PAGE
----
Callous carer who stole over £11k from elderly South Yorkshire woman given suspended sentence

During a sentencing hearing at Sheffield Crown Court today Judge Michael Slater sentenced Diana Clegg to 12 months in prison, suspended for two years, for two counts of fraud.

A callous carer, who stole more than £11,000 from the vulnerable South Yorkshire woman she was employed to care for has been given a suspended prison sentence - and has been told she will not have to repay her elderly victim anything.

During a sentencing hearing at Sheffield Crown Court today Judge Michael Slater sentenced Diana Clegg to 12 months in prison, suspended for two years, for two counts of fraud.

Prosecuting, Michael Greenhalgh, told the court was told how Clegg began working for her elderly victim, who lived alone and had health problems including cateracts and the 'beginnings of dementia' in 2012.

Clegg, aged 60, was employed by the woman, now aged 76-years-old, to clean, cook and shop for her. As part of their arrangement the woman trusted Clegg with her bank card and was told to take out £100 on a debit card on a regular basis. She was instructed to keep £50 of the money for payment and to give her the other £50.

Concerns were raised by the woman’s family back in March 2016, after seeing out of date food in the fridge and questions about her care and money were then asked, resulting in the launch of an investigation in to Clegg.

Mr Greenhalgh said: "By 2016 her family raised concerns about her, and asked her about her finances. The family could see there was a large number of cash withdrawals that had not been permitted.

"They called the defendant and the police."

Examination of the woman's two bank accounts revealed that a sum of £29,580 had been withdrawn over the four year period, and that Clegg had pocketed £11,080 more than she should have.

Clegg, Campsall Field Road, Wath, Rotherham, pleaded guilty to two counts of fraud at an earlier hearing.

David Webster, David, told the court: "This was not fraudulent from the outset, there was value to the services she provided to her, but of course she had no entitlement to help herself."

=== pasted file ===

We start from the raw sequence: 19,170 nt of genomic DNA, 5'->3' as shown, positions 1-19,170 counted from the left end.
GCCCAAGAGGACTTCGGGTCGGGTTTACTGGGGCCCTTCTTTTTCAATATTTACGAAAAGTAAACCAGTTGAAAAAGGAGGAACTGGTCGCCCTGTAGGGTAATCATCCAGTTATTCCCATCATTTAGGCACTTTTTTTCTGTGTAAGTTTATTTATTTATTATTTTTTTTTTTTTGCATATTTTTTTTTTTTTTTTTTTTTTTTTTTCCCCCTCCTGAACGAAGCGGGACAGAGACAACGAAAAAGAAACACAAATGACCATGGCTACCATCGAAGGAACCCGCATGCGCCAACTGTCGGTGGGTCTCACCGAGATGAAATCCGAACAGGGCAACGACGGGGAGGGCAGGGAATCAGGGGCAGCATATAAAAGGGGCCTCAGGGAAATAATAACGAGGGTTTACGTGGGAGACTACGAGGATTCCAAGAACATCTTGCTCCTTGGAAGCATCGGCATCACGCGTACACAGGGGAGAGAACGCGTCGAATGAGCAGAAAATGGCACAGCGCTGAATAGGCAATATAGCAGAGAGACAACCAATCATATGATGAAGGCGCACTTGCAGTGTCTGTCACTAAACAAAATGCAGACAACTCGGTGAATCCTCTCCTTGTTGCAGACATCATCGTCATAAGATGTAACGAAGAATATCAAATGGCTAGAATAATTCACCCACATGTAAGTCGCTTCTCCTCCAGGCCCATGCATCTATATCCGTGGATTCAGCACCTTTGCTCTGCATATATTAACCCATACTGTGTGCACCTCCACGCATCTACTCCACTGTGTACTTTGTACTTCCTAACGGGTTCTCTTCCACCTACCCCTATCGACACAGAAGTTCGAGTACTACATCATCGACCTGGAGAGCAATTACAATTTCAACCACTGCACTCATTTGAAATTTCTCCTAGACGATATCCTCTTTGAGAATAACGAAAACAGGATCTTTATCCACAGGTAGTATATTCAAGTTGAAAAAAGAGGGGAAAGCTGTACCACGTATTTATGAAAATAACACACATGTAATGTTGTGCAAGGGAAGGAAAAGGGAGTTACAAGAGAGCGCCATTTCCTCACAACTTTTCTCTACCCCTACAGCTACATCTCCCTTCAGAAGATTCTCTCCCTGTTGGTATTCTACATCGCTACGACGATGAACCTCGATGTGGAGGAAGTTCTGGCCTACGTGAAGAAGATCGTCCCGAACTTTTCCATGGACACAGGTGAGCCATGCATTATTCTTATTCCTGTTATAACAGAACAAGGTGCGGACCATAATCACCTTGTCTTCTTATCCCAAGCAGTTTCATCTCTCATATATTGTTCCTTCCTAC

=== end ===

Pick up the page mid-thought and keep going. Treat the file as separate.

Mr Webster continued by saying Clegg also suffered from a number of long-standing health problems, which meant she was also vulnerable.

He said Clegg's offending was motivated by debts she had racked up through gambling online.

Judge Slater told Clegg: "At the time these offences were committed, you have been described as someone in a vulnerable state of health. That doesn't excuse what you did.

"You befriended this elderly lady with significant problems of her own. In fact you became her carer, you were paid to be such."

Due to Clegg's spiraling debts Judge Slater did not order her to repay the money she had stolen from her victim.

He said: "I leave it to your conscience as to whether you feel inclined to reimburse the complainant as and when you can."

Judge Slater also ordered her to complete a 15-day rehabilitation programme.

PC Lynn Robins, the investigating officer, from the vulnerable person and antisocial behaviour unit, said: “Clegg had cared for the lady for a number of years and was paid £50 every week for doing so.

“The victim, who understandably trusted Clegg, having known her for a number of years, gave her access to her bankcards as she often did the shopping and even helped her to change banks on one occasion.

“After concerns were raised by the victim’s family last year, they looked at her bank accounts and realised that significant amounts of cash had been withdrawn every month.”

Police were called and a complex investigation began, as PC Robins explains.

“In 2015 alone, the victim had £11,996 of cash withdrawn from her account, while very little money ever left Clegg’s account.

“Our enquiries, and analysis of numerous financial records and the accounts of both Clegg and the victim, discovered that more than £20k had been stolen.

“Throughout the investigation, Clegg showed no remorse and blamed the victim, claiming that she had willingly handed over the money.

“She deliberately took advantage of a vulnerable woman, who had put her entire trust in Clegg and even viewed her as a close friend. I’m pleased that at an earlier hearing, Clegg finally acknowledged her guilt and claimed responsibility.

“Clegg carelessly and selfishly spent the money on shopping and online gambling, amongst other things, with no thought to the victim and for the consequences of her actions.”

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